have failed to articulate specifically the jewelry designs that they seek to protect as trade dress. In addition, the defendants have moved for summary judgment on the plaintiffs' claims for copyright infringement, arguing that under the applicable standard of similarity necessary for claims of infringement, there is an insufficient similarity between the plaintiffs' protected jewelry designs and the jewelry produced by the defendants.
The plaintiffs have moved for partial summary judgment dismissing any defense raised by the defendants that the plaintiffs' copyrights are invalid and striking the defendants' seventh affirmative defense of "unclean hands".*fn1
The plaintiffs in their Fourth Amended Complaint alleged six causes of action, including a claim for: (1) copyright infringement, in violation of 17 U.S.C. § 106; (2) trade dress infringement, in violation of 15 U.S.C. § 1125(a); and state law causes of action for (3) deceptive acts and practices; (4) unfair competition; (5) misappropriation; and (6) unjust enrichment. The defendants have moved for summary judgment on the claims for copyright infringement and trade dress infringement.
The standard for granting summary judgment is well established. Summary judgment may not be granted unless "the pleadings, depositions, answers to interrogatories, and admissions on file, together with the affidavits, if any, show that there is no genuine issue as to any material fact and that the moving party is entitled to a judgment as a matter of law." Fed.R.Civ.P. 56(c); see also Celotex Corp. v. Catrett, 477 U.S. 317, 106 S.Ct. 2548, 91 L.Ed.2d 265 (1986); Gallo v. Prudential Residential Servs. Ltd. P'ship, 22 F.3d 1219, 1223 (2d Cir. 1994). "The trial court's task at the summary judgment motion stage of the litigation is carefully limited to discerning whether there are genuine issues of material fact to be tried, not to deciding them. Its duty, in short, is confined at this point to issue-finding; it does not extend to issue-resolution." Gallo, 22 F.3d at 1224. The moving party bears the initial burden of "informing the district court of the basis for its motion" and identifying the matter that "it believes demonstrate[s] the absence of a genuine issue of material fact." Celotex, 477 U.S. at 323, 106 S.Ct. 2548. The substantive law governing the case will identify those facts that are material and "only disputes over facts that might affect the outcome of the suit under the governing law will properly preclude the entry of summary judgment." Anderson v. Liberty Lobby, Inc., 477 U.S. 242, 248, 106 S.Ct. 2505, 91 L.Ed.2d 202 (1986).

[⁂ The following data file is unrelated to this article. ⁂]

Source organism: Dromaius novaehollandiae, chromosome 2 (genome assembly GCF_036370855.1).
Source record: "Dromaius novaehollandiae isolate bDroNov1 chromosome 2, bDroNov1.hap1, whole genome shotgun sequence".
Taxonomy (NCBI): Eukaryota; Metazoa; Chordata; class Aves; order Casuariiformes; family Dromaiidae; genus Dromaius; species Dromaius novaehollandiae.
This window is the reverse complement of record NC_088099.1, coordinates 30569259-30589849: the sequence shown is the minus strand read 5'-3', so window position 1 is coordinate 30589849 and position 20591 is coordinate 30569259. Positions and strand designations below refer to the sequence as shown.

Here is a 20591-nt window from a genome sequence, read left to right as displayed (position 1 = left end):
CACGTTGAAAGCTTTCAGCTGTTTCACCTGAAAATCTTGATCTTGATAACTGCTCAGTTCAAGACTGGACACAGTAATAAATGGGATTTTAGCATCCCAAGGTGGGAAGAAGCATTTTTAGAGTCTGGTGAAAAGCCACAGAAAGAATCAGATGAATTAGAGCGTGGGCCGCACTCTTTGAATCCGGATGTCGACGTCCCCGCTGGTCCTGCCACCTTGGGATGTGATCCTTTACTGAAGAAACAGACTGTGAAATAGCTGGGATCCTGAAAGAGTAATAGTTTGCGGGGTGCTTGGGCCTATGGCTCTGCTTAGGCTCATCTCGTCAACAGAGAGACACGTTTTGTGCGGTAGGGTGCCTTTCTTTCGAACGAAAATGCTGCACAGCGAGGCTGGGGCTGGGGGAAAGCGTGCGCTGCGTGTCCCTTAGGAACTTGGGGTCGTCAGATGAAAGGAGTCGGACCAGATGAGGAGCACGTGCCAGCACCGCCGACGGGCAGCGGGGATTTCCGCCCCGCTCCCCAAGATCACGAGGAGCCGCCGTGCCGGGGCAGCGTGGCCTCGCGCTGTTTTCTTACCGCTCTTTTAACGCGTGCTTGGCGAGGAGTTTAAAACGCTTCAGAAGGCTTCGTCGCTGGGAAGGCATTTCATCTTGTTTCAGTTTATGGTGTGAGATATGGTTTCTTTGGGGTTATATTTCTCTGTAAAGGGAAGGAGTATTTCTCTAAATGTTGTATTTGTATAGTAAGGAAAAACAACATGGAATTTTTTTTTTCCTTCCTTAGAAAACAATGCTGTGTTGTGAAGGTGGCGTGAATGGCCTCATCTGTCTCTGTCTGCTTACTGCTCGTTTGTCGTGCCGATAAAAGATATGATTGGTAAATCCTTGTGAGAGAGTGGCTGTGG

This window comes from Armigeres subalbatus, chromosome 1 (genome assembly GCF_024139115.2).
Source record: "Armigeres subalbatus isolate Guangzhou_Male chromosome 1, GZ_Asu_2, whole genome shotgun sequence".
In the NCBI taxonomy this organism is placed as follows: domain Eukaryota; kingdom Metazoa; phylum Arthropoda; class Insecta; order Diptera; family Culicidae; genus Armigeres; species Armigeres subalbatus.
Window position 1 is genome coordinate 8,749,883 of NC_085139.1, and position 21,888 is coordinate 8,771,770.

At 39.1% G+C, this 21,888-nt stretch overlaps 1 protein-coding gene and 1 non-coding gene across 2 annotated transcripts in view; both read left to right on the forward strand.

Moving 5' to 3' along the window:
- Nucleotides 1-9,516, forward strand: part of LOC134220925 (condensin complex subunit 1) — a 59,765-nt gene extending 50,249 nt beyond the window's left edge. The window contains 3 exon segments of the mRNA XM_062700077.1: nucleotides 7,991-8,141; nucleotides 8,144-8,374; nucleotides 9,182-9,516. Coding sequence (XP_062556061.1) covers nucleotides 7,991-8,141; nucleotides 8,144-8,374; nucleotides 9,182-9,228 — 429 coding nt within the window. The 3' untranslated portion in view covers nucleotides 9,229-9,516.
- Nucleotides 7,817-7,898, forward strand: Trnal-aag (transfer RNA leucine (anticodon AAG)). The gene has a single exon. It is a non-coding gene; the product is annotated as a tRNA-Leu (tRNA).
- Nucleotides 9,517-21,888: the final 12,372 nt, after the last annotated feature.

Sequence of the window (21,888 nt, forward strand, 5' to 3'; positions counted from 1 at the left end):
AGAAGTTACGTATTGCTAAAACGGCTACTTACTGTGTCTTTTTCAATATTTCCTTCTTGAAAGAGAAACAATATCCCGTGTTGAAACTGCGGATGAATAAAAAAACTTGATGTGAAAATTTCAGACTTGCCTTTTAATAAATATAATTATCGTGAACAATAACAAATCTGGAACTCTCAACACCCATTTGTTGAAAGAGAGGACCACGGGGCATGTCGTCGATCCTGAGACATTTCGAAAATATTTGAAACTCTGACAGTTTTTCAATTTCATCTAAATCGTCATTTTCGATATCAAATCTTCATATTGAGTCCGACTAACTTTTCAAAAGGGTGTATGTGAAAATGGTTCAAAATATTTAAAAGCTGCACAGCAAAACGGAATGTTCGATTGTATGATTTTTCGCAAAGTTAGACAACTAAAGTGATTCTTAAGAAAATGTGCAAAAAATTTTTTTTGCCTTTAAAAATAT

In determining whether summary judgment is appropriate, a court must resolve all ambiguities and draw all reasonable inferences against the moving party. See Matsushita Elec. Indus. Co. v. Zenith Radio Corp., 475 U.S. 574, 106 S.Ct. 1348, 89 L.Ed.2d 538 (1986) (citing United States v. Diebold, Inc., 369 U.S. 654, 655, 82 S.Ct. 993, 8 L.Ed.2d 176 (1962)); see also Gallo, 22 F.3d at 1223. Summary judgment is improper if there is any evidence in the record from any source from which a reasonable inference could be drawn in favor of the nonmoving party. See Chambers v. TRM Copy Ctrs. Corp., 43 F.3d 29, 37 (2d Cir. 1994). If the moving party meets its burden, the burden shifts to the nonmoving party to come forward with "specific facts showing that there is a genuine issue for trial." Fed R. Civ. P. 56(e). The nonmoving party must produce evidence in the record and "may not rely simply on conclusory statements or on contentions that the affidavits supporting the motion are not credible." Ying Jing Gan v. City of New York, 996 F.2d 522, 532 (2d Cir. 1993); see also Scotto v. Almenas, 143 F.3d 105, 114-15 (2d Cir. 1998) (collecting cases).